Skip to Main Content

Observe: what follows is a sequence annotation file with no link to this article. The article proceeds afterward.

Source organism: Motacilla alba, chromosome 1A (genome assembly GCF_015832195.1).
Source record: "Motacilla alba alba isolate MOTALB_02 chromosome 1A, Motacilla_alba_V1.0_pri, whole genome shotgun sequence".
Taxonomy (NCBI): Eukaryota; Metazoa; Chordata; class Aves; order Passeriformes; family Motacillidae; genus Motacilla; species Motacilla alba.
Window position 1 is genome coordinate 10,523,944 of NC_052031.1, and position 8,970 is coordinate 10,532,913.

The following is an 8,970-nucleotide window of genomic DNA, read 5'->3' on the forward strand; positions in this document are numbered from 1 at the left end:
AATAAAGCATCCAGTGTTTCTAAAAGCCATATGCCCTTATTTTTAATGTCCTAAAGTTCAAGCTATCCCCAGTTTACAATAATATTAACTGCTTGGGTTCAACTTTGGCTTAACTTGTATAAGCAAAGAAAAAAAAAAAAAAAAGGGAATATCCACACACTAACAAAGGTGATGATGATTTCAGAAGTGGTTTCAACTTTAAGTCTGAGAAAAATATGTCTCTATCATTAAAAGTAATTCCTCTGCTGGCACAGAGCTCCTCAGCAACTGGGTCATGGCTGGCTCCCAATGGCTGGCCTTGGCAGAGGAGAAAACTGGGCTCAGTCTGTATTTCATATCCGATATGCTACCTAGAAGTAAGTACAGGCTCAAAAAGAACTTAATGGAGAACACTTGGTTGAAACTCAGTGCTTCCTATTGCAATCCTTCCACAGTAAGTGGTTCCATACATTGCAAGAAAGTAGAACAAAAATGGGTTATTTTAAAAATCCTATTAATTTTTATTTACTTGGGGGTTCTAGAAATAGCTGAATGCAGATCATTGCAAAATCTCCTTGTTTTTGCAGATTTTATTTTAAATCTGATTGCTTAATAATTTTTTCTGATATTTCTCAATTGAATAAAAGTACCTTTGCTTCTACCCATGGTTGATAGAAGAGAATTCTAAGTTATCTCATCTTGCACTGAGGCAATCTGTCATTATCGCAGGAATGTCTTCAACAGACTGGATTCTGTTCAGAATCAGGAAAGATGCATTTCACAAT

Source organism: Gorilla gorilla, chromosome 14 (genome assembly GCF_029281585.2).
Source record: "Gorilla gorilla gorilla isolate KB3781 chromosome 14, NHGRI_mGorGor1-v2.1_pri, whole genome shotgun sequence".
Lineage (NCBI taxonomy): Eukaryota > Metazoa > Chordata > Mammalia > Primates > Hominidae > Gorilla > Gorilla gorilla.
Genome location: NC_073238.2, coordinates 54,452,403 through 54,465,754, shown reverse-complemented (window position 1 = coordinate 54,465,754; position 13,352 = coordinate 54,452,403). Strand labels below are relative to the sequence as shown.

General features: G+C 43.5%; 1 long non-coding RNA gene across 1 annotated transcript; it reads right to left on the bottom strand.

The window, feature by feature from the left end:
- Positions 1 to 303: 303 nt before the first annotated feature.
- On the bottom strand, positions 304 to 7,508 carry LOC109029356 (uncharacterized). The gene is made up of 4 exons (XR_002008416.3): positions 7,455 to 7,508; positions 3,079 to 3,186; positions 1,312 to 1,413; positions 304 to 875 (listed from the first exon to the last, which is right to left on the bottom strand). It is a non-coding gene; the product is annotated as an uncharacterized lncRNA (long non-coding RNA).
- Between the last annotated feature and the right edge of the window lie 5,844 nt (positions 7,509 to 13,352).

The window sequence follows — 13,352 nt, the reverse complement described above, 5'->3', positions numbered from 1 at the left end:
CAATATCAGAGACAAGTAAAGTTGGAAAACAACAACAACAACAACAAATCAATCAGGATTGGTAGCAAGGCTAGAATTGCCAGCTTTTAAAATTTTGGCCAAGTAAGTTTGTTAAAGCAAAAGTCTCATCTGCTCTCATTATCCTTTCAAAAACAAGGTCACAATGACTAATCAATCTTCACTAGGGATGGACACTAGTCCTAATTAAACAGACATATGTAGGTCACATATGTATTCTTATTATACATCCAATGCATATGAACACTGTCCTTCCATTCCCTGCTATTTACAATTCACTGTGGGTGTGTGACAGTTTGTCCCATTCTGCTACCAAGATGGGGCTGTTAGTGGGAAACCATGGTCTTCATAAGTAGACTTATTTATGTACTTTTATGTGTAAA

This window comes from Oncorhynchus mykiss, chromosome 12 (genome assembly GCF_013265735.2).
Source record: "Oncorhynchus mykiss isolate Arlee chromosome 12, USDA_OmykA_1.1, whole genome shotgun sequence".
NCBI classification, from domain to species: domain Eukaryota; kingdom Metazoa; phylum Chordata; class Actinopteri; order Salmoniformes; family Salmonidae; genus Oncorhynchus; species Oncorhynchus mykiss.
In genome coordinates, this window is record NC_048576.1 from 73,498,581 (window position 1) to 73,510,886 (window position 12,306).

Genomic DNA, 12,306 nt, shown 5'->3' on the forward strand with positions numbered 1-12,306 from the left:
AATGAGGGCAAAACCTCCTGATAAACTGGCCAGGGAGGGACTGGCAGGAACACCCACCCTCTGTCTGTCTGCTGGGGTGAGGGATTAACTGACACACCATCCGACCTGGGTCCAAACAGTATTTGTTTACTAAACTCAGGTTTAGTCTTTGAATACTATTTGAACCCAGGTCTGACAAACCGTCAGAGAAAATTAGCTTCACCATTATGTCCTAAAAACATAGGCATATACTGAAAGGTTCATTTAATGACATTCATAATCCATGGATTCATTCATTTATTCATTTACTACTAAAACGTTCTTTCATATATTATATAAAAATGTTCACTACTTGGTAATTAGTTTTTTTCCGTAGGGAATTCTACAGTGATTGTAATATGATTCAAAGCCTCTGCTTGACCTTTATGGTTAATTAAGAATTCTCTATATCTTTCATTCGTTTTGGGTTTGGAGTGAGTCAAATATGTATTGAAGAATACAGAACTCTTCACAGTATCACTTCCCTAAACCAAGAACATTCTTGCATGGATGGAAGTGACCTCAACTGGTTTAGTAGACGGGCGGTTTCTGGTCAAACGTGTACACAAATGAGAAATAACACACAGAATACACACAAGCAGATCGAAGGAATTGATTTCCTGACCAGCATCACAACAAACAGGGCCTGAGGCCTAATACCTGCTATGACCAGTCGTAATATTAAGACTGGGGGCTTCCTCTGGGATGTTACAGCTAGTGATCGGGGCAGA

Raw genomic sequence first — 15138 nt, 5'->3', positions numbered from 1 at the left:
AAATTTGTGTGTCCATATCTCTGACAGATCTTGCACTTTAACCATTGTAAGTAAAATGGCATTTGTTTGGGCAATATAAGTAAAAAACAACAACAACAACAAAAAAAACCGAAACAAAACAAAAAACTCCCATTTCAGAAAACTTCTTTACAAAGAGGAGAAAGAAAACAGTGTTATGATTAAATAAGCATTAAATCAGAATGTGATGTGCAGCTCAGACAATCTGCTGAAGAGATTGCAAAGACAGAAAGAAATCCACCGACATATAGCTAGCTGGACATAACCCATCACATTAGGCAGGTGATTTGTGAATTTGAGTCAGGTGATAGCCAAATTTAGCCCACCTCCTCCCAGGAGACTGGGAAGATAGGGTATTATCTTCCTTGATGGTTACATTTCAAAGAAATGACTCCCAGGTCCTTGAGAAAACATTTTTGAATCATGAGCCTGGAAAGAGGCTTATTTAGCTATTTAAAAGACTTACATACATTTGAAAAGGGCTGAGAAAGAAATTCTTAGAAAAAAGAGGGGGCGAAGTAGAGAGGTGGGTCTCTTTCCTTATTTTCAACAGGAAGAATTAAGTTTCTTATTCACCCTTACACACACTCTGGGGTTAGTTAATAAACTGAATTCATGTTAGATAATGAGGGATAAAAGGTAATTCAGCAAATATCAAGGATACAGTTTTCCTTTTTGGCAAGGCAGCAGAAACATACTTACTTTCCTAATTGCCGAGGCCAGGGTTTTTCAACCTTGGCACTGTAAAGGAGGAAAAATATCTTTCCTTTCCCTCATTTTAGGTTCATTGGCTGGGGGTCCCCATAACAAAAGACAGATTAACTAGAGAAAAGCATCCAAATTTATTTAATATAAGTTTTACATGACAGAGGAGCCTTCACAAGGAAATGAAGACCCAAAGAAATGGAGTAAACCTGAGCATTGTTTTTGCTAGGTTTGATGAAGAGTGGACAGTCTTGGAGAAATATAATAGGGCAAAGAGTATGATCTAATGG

A crucial problem that involves feature-based image registration algorithms is how to reliably establish the correspondence between the features detected in the sensed image and those detected in the reference image. Generally, most existing methods only use spatial relations or feature similarity, or a simple combination of them, to solve this problem, and all have some limitations. In this paper, a new feature-matching strategy is developed. It is realized by introducing a function whose independent variable is the match matrix, which describes the correspondence of the features, to combine spatial relations and organically feature similarity, and its global maximum is assumed to be reached if the sensed image is completely aligned with the reference image. Thus, the feature correspondence can be estimated by finding the maximum of the function. Two approaches are devised to solve the optimization problem. One is based on the branch-and-bound strategy to yield a global optimal solution, and the other uses an iterative algorithm that combines graduated assignment and variable metric methods to search for a local optimal solution with low computational complexity. The proposed method can work without the limitations of feature type, similarity criterion, and transform model, and its performance is evaluated using a variety of real images. Compared with some existing methods, it is fast and robust, and has the highest accuracy.